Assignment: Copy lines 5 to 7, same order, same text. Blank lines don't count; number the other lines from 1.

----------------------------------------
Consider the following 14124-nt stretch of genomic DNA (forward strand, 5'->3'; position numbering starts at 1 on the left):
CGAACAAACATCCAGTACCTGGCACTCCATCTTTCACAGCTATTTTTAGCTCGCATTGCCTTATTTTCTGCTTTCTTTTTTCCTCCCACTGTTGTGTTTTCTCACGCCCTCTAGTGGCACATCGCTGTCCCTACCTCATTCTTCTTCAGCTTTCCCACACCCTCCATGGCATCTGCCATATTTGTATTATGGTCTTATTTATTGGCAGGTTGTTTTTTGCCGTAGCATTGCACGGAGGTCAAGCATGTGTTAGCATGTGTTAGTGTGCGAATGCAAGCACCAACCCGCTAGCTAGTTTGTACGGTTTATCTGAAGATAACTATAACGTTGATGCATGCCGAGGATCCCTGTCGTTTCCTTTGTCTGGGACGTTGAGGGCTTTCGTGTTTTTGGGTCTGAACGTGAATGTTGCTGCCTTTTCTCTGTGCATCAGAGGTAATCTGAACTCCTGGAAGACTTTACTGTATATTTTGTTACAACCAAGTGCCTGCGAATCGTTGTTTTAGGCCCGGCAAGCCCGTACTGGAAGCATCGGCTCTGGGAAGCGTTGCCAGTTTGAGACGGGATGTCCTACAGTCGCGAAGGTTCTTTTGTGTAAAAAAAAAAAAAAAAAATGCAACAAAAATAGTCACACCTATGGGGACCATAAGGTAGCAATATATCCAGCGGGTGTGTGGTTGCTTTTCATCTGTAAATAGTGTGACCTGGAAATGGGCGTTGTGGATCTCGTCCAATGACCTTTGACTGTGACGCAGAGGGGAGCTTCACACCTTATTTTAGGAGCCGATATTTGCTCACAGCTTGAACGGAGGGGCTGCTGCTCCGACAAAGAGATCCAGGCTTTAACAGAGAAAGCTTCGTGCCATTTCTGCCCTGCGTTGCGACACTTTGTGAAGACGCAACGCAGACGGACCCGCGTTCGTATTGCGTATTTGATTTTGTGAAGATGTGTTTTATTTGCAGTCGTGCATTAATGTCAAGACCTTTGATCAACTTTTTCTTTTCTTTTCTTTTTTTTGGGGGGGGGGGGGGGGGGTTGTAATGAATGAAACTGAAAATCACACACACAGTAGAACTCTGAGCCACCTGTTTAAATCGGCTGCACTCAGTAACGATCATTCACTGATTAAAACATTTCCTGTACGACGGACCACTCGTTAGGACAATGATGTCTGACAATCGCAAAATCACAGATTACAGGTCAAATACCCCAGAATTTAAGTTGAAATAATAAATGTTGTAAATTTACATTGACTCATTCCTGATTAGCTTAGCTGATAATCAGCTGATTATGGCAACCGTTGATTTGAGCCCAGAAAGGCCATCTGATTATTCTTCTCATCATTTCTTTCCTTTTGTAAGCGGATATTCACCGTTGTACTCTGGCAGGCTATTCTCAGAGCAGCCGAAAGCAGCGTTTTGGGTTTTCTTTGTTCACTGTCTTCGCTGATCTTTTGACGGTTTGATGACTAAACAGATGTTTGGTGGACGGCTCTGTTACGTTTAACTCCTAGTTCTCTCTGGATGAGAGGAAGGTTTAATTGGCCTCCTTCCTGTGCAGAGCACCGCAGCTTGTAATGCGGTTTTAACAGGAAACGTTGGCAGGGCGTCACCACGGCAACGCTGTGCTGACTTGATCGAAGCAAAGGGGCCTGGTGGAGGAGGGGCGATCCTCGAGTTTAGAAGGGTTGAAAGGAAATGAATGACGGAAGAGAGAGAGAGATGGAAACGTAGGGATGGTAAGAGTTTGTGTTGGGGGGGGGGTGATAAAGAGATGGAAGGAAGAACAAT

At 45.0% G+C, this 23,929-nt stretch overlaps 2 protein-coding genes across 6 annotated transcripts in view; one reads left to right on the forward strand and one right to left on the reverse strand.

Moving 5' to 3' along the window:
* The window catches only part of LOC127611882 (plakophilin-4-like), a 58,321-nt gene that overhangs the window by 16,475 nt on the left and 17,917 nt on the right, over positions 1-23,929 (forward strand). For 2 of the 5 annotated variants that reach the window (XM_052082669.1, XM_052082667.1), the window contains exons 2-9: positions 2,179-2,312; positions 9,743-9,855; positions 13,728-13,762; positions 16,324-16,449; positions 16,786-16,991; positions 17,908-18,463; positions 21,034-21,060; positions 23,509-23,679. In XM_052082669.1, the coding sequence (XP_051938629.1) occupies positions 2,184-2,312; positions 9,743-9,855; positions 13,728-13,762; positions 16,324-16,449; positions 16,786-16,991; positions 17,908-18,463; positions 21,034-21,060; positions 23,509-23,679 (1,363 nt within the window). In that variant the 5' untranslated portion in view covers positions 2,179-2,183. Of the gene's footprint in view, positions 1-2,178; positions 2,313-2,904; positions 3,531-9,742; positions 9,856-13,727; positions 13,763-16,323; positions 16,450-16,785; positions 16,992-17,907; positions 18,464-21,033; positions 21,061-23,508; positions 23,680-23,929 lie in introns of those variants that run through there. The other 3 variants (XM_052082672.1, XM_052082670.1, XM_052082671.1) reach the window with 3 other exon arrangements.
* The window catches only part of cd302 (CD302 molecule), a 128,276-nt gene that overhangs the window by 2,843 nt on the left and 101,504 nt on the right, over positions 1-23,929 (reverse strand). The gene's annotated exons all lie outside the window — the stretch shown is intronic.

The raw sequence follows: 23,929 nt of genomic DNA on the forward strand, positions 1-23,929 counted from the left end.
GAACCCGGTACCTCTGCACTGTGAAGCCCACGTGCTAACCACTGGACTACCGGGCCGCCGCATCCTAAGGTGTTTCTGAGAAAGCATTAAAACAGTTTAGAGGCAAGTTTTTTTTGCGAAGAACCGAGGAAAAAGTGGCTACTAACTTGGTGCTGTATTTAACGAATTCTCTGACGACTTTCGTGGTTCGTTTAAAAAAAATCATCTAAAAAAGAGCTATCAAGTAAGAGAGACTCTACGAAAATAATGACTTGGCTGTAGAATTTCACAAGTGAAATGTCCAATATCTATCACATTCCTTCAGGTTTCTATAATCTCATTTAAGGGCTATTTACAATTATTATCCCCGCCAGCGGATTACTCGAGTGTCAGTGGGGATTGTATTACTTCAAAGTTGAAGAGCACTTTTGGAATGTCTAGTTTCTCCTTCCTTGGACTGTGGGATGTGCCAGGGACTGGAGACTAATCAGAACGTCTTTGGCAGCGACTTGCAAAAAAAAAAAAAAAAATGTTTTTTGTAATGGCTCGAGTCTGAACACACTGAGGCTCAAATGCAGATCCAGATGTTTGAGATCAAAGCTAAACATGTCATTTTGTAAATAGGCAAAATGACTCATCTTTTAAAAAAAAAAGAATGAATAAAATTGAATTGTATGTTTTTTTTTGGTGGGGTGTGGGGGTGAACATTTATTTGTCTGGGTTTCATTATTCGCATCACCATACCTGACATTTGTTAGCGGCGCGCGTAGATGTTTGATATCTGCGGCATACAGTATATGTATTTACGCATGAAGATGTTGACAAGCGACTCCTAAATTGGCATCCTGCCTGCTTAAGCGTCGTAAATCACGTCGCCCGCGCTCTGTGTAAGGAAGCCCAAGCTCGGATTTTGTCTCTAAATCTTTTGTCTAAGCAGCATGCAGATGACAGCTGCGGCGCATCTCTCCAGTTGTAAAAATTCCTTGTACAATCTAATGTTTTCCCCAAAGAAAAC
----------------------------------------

* The window catches only part of LOC127611882 (plakophilin-4-like), a 58,321-nt gene that overhangs the window by 16,475 nt on the left and 17,917 nt on the right, over positions 1-23,929 (forward strand). For 2 of the 5 annotated variants that reach the window (XM_052082669.1, XM_052082667.1), the window contains exons 2-9: positions 2,179-2,312; positions 9,743-9,855; positions 13,728-13,762; positions 16,324-16,449; positions 16,786-16,991; positions 17,908-18,463; positions 21,034-21,060; positions 23,509-23,679. In XM_052082669.1, the coding sequence (XP_051938629.1) occupies positions 2,184-2,312; positions 9,743-9,855; positions 13,728-13,762; positions 16,324-16,449; positions 16,786-16,991; positions 17,908-18,463; positions 21,034-21,060; positions 23,509-23,679 (1,363 nt within the window). In that variant the 5' untranslated portion in view covers positions 2,179-2,183. Of the gene's footprint in view, positions 1-2,178; positions 2,313-2,904; positions 3,531-9,742; positions 9,856-13,727; positions 13,763-16,323; positions 16,450-16,785; positions 16,992-17,907; positions 18,464-21,033; positions 21,061-23,508; positions 23,680-23,929 lie in introns of those variants that run through there. The other 3 variants (XM_052082672.1, XM_052082670.1, XM_052082671.1) reach the window with 3 other exon arrangements.
* The window catches only part of cd302 (CD302 molecule), a 128,276-nt gene that overhangs the window by 2,843 nt on the left and 101,504 nt on the right, over positions 1-23,929 (reverse strand). The gene's annotated exons all lie outside the window — the stretch shown is intronic.

The raw sequence follows: 23,929 nt of genomic DNA on the forward strand, positions 1-23,929 counted from the left end.